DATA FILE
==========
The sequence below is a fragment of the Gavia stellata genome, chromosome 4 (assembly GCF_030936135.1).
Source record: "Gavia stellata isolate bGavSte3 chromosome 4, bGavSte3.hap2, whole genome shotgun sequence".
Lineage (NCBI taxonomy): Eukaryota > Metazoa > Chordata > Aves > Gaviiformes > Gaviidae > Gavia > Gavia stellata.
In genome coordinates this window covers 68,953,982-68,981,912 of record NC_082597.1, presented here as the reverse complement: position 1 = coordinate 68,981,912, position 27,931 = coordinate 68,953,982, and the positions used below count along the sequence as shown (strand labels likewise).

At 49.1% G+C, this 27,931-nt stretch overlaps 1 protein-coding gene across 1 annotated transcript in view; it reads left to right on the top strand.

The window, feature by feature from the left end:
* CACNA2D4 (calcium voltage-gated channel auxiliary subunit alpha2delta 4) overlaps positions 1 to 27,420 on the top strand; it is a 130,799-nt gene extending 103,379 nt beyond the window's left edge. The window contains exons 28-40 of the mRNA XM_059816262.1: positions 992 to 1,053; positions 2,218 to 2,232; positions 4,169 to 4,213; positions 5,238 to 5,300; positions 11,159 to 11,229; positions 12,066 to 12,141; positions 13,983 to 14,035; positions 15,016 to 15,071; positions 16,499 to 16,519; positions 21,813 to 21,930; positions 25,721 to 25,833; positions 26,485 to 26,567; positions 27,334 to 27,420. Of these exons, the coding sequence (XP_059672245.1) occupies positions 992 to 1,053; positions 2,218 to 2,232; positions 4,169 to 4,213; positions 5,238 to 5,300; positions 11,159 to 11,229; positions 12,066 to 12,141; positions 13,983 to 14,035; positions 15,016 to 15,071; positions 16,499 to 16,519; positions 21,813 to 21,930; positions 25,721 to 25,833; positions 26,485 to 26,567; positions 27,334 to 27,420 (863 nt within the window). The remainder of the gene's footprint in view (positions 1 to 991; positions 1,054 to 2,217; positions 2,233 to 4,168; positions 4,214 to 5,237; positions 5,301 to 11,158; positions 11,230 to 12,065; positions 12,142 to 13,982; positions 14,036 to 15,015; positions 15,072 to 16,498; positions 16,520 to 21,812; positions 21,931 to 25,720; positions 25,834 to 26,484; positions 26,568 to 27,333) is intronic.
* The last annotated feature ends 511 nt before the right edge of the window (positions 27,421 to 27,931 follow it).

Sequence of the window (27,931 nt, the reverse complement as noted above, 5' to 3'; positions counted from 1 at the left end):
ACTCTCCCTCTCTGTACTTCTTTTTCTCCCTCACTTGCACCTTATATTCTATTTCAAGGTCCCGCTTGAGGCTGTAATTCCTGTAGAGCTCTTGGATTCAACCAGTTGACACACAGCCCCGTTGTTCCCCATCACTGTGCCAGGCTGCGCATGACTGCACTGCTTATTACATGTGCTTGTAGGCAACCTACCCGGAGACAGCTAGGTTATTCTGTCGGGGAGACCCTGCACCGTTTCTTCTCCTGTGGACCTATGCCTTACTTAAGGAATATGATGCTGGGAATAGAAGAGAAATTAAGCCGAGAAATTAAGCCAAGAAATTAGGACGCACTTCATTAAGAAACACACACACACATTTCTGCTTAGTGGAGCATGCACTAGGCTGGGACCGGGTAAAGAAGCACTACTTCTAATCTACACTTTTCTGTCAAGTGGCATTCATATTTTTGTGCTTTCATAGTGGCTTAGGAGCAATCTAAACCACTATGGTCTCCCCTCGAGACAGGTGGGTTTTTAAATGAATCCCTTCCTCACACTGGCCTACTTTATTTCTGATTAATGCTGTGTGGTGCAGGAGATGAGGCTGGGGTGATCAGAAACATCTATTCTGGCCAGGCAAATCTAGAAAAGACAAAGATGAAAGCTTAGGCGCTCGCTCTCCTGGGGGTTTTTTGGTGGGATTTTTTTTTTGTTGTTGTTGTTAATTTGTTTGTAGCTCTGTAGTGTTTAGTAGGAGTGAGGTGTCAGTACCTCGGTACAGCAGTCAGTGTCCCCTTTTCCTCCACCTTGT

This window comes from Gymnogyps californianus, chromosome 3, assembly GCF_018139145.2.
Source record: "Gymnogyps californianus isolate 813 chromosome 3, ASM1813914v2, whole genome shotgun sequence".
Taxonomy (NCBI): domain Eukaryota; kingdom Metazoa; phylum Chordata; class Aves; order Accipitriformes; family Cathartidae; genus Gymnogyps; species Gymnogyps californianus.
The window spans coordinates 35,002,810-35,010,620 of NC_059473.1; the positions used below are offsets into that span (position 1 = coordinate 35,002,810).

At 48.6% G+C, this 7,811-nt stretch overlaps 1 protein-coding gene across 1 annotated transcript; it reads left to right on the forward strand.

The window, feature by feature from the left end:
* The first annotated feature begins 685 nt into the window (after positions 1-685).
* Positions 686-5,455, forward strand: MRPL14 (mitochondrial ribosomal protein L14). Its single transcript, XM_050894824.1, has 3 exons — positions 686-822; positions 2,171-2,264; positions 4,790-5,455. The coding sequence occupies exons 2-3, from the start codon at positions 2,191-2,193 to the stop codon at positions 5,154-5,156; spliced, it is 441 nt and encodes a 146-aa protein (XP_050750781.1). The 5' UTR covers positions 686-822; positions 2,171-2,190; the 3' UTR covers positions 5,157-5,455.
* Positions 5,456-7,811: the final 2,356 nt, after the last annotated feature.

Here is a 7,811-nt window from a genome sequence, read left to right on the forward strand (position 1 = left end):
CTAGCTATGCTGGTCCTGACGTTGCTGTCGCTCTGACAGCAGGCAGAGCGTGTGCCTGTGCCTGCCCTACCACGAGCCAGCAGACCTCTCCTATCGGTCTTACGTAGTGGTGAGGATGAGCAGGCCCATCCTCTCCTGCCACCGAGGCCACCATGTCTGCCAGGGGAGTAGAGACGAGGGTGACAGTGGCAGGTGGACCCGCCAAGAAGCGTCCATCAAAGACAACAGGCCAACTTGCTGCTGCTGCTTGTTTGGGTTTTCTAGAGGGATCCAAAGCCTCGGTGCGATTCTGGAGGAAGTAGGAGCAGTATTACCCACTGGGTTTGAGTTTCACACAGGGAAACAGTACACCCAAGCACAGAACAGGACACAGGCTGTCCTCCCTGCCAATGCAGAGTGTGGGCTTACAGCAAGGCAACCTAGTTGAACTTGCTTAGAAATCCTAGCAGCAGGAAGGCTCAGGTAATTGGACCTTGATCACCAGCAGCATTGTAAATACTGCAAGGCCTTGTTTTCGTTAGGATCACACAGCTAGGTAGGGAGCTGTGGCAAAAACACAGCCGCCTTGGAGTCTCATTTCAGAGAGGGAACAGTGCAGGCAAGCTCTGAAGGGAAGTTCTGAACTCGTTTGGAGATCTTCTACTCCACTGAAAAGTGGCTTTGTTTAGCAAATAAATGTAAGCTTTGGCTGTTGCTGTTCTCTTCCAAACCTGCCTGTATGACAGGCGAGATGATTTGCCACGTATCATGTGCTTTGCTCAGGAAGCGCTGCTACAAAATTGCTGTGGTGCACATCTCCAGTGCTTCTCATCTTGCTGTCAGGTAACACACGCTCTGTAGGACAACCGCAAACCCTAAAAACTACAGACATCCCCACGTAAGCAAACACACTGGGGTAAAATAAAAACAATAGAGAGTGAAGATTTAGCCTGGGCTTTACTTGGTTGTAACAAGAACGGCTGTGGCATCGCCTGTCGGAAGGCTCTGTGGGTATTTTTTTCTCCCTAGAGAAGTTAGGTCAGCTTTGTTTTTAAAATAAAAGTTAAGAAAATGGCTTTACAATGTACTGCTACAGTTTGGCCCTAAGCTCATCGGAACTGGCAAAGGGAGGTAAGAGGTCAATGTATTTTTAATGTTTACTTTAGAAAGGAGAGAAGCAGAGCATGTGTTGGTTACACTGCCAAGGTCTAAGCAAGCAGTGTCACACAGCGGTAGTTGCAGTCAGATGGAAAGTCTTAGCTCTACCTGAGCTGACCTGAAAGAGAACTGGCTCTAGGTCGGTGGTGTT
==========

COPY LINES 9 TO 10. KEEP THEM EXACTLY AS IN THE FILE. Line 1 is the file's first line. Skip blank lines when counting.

Sequence of the window (27,931 nt, the reverse complement as noted above, 5' to 3'; positions counted from 1 at the left end):
ACTCTCCCTCTCTGTACTTCTTTTTCTCCCTCACTTGCACCTTATATTCTATTTCAAGGTCCCGCTTGAGGCTGTAATTCCTGTAGAGCTCTTGGATTCAACCAGTTGACACACAGCCCCGTTGTTCCCCATCACTGTGCCAGGCTGCGCATGACTGCACTGCTTATTACATGTGCTTGTAGGCAACCTACCCGGAGACAGCTAGGTTATTCTGTCGGGGAGACCCTGCACCGTTTCTTCTCCTGTGGACCTATGCCTTACTTAAGGAATATGATGCTGGGAATAGAAGAGAAATTAAGCCGAGAAATTAAGCCAAGAAATTAGGACGCACTTCATTAAGAAACACACACACACATTTCTGCTTAGTGGAGCATGCACTAGGCTGGGACCGGGTAAAGAAGCACTACTTCTAATCTACACTTTTCTGTCAAGTGGCATTCATATTTTTGTGCTTTCATAGTGGCTTAGGAGCAATCTAAACCACTATGGTCTCCCCTCGAGACAGGTGGGTTTTTAAATGAATCCCTTCCTCACACTGGCCTACTTTATTTCTGATTAATGCTGTGTGGTGCAGGAGATGAGGCTGGGGTGATCAGAAACATCTATTCTGGCCAGGCAAATCTAGAAAAGACAAAGATGAAAGCTTAGGCGCTCGCTCTCCTGGGGGTTTTTTGGTGGGATTTTTTTTTTGTTGTTGTTGTTAATTTGTTTGTAGCTCTGTAGTGTTTAGTAGGAGTGAGGTGTCAGTACCTCGGTACAGCAGTCAGTGTCCCCTTTTCCTCCACCTTGT